• Rhodes J
  • Mcalpine C
  • Lunney D
 et al. 
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Understanding habitat selection is of primary interest in theoretical and ap-plied ecology. One approach is to infer habitat selection processes from differences in population densities between habitats using methods such as isodar and isoleg analysis. Another approach is to directly observe the movements of individuals. However, habitat selection models based on movement data often fail to adequately incorporate spatial pro-cesses. This is problematic if the probability of selecting a particular habitat is dependent upon its spatial context. This would occur, for example, where organisms exhibit home range behavior and the choice of habitat is dependent on its location relative to the home range. In this paper we present a spatially explicit habitat selection model for movement data that incorporates home range behavior as a spatial process. Our approach extends a previous model by formulating the probability of selecting a habitat as a function of its distance from the animal's current location and home range center. We demonstrate that these enhancements lead to more parsimonious models when applied to a koala radio-tracking data set from eastern Australia. This approach could also be applied to modeling other spatial habitat selection processes, leading to more biologically meaningful models for a range of species and applications.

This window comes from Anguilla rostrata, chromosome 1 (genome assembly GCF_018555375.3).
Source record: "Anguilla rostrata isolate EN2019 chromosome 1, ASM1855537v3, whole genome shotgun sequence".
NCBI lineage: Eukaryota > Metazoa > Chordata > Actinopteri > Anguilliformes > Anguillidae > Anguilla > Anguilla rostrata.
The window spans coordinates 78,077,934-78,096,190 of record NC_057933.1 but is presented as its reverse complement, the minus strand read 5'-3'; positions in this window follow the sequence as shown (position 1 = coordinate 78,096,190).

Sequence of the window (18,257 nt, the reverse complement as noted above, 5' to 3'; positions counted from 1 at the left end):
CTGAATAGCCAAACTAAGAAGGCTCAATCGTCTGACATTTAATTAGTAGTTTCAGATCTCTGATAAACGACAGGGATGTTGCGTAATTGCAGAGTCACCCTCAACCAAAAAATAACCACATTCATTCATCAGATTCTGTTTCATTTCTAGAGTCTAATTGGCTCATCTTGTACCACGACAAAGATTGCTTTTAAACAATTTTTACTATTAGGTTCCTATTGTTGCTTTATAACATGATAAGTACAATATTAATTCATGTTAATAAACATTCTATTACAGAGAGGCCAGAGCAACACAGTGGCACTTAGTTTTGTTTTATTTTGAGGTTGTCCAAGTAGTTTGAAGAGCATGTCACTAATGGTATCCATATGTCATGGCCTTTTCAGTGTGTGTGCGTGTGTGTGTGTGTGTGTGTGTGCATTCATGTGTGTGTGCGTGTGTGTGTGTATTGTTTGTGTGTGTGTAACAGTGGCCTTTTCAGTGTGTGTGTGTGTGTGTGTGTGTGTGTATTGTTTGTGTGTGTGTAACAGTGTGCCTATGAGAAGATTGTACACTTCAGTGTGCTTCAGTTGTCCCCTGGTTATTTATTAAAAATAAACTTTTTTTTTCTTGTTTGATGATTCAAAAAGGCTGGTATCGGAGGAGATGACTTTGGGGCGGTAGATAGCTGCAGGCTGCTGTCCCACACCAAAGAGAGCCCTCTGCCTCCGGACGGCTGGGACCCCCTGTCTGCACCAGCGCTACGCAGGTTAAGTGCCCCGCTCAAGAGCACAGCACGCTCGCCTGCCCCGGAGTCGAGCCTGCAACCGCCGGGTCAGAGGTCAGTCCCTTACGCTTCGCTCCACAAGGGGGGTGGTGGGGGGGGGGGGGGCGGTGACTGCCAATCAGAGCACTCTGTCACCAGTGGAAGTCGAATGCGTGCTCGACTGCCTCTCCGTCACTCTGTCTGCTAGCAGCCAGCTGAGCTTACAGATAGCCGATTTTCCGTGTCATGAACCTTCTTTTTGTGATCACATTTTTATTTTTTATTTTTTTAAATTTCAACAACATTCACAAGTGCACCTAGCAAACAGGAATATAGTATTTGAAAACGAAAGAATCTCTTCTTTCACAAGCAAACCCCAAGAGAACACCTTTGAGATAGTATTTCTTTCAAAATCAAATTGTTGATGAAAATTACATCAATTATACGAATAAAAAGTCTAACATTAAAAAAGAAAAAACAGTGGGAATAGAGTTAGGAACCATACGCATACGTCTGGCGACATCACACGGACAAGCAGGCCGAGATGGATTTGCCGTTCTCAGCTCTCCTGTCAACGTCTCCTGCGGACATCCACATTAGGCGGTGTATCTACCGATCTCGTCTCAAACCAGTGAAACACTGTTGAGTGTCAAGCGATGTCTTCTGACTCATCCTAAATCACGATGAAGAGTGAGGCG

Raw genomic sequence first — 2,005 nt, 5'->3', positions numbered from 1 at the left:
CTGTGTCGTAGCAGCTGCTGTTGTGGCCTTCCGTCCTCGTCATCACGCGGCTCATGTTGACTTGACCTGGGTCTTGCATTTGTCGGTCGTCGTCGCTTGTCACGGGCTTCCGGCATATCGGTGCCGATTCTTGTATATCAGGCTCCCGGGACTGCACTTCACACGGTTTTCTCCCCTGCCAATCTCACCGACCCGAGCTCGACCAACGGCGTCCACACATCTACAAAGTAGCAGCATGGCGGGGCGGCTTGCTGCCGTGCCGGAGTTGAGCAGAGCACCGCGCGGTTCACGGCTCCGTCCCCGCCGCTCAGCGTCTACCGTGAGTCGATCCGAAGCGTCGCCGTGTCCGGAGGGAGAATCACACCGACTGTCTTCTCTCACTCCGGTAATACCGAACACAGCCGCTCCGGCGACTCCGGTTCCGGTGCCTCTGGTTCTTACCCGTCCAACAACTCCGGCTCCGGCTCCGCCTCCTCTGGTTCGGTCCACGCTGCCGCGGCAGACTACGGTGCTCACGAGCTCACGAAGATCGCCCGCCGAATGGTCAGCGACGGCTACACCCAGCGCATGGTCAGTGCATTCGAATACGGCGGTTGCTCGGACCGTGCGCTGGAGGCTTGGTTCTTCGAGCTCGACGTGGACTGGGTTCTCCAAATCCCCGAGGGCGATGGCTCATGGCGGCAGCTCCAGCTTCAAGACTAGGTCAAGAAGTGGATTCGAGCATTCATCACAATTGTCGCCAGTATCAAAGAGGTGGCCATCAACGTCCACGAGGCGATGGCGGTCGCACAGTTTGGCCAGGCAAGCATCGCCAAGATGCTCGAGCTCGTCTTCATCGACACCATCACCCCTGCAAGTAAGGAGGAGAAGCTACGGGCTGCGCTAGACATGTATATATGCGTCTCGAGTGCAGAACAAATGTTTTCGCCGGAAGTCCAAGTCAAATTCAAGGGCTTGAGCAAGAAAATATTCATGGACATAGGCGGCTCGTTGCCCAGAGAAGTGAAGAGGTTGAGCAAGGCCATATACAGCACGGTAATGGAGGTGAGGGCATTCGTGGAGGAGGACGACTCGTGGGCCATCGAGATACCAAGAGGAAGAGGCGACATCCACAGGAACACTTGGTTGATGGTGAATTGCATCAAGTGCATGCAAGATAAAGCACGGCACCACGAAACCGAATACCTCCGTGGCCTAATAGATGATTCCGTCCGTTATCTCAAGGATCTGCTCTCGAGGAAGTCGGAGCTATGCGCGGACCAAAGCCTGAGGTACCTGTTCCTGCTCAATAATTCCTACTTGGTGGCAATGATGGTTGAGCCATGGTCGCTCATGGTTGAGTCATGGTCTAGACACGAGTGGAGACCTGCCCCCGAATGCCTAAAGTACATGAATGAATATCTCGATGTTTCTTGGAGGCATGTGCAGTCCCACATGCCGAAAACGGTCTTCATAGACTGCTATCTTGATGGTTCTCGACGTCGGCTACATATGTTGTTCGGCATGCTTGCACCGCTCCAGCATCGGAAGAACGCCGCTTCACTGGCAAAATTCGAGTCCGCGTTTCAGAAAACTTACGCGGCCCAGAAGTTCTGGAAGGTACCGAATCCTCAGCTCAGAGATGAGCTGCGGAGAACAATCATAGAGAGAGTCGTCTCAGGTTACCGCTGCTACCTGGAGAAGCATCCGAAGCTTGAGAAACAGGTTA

Author-supplied keywords

  • Phascolarctos cinereus
  • eastern Australia
  • habitat availability
  • habitat selection
  • home range
  • koala
  • move-ment
  • radio-tracking
  • spatial processes
  • spatially explicit model

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  • Jonathan R Rhodes

  • Clive A Mcalpine

  • Daniel Lunney

  • Hugh P Possingham

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